Overall in the realignment, divisions were condensed and eliminated. Any division ending in an “A” was eliminated, and the schools in it were rearranged accordingly based on enrollment numbers. Teams in Division 2A were moved to Division 4 or 5, and Division 3A teams were moved to Division 5 or 6. With the removal of Division 3A, the M.I.A.A initially proposed for Hudson to move up from Division 3 to 4, making it hard for a small school like Hudson to play larger schools.

Following the December committee meeting appeal, the Hawks were approved to remain in the same division, which was renamed Division 5. Due to the realignment, the Hawks will play new schools, such as Littleton, Nipmuc, and Maynard and will no longer play Auburn, North Middlesex, and Gardner. Hudson will still play rival schools, Marlborough and Assabet.  

Coach McAnespie is happy with these changes.

“Everything is where we want it. We’re in a league that we want and a division we want to be in.”


Football Schedule

Final football schedule following the approval of the December appeal



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A spreadsheet showing the new divisional changes.

by Serena Richards

With realignments in the 2017 football season, Hudson, Oakmont and many other schools oppose the new postseason divisions. Hudson, with 363 enrolled athletes, is the second smallest school, next to Oakmont with 348 enrolled athletes, in the new division. Many concerns have risen around this.

“When we were competing against teams in our C division [this past season], with like enrollment, that was a great move for us,” Athletic Director Jessica Winders explains. “That was based off enrollment. It was where we fit. We were playing against schools that were similar sized to us.”

“We want to make sure that we are placed in a division where we can compete,” Oakmont’s Athletic Director Eric Dawley shared.

It makes the postseason unfair, with small schools like Hudson or Oakmont, playing against schools like Worcester North or Nashoba, with almost double the amount of enrolled athletes.

Coach Dan McAnespie explained that his main concern is the bottom four schools, Oakmont, Hudson, North Middlesex Regional, and Grafton, being much smaller.

A spreadsheet showing the new divisional changes.
A spreadsheet showing the new divisional changes.

Although the size comparison is a concern, there are other reasons schools are opposing this. Traditional games are one of the other main concerns.

“The bigger concern for us is that we are giving away some of the history and tradition of opponents, that we have always historically played,” Dawley said. “And our football program here has a lot of tradition, a lot of history. We have had a lot of success over the years.”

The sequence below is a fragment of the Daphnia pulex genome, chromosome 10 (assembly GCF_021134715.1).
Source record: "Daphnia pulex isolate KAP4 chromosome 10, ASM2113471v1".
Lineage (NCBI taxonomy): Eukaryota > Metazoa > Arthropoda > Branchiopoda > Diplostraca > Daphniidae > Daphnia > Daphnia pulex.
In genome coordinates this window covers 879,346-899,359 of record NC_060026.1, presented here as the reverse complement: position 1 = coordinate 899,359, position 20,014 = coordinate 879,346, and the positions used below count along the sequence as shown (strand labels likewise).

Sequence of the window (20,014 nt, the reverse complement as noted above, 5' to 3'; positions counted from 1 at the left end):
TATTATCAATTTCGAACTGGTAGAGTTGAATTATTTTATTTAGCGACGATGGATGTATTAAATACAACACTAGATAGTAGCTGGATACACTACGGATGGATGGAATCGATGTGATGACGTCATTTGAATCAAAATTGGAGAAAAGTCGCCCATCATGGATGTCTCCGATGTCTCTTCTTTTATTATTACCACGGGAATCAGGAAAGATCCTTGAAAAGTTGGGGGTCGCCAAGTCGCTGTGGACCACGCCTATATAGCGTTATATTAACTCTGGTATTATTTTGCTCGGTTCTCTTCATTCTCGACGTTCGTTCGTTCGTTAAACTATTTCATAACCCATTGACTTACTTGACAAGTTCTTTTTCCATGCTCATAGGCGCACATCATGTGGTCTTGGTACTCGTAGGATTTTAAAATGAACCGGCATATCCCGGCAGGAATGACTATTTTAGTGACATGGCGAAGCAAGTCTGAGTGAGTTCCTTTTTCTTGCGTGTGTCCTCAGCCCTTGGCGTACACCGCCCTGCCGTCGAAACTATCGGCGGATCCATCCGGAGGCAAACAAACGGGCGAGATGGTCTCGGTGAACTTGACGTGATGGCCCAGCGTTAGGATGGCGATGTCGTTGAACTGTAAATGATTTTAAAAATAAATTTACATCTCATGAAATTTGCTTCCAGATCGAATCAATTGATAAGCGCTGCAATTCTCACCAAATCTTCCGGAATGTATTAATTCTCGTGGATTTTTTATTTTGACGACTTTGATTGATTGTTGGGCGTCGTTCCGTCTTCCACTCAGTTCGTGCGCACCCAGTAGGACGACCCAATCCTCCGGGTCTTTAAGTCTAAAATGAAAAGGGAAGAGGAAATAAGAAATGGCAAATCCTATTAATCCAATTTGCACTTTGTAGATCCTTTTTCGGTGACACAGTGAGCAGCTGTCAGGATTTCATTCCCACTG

Another concern is how this is going to affect the leagues through the proposed 2017-2020 seasons. “What will happen to league football? Will it even exist anymore, or will we have to play teams that are in our division, competing for the same four playoff spots each year,” Dawley further explains, and Winders expressed similar concerns.

The only way a school can oppose this proposed alignment is by bringing an appeal to the M.I.A.A. football committee meeting. One was held Friday December 3; however, the outcome of that meeting will not be known until mid-February 2017.

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by Dakota Antelman

As snow fell in Marlboro, the district champion Marlboro Panthers kicked off to the 3-7 Hudson Hawks. Two hours later, the Panthers walked off their home field having beaten the Hawks 44-0.

Senior running back Owen Cappadona scored three touchdowns in the first half and even opened the scoring by throwing a touchdown pass to his teammate Kevin Short on the first Panther drive of the game. Luke Goulet added touchdowns for the Panthers in both the first half and the second half.

Hudson tried to counter Marlboro’s offensive assault but was marred by miscues throughout the first half. Early on, Stephen Miranda was flagged for intentional grounding in the end-zone for a safety. Later in the half, Hudson lost a fumble giving Marlboro possession deep in Hawk territory.

As the game progressed and the Panther lead increased, the Hawks regularly kept the ball on fourth down and tried to keep their drives alive. However, this was often to no avail as the Panthers racked up four turnovers on fourth down.

Marlboro’s win excited the home crowd who have now seen their home team shut out its rival Hawks in each of the past two Thanksgiving Day home games. For the Hudson fans who made the trip across town lines to Kelleher Field, the loss was a difficult continuation of years of losses to their rivals on Thanksgiving morning.

Before they next play Hudson, the Panthers will graduate a large senior class that includes Cappadona, Goulet and quarterback Evan Schmidlein. Likewise, the Hawks will hope that their large junior class will turn out strong results next fall as seniors.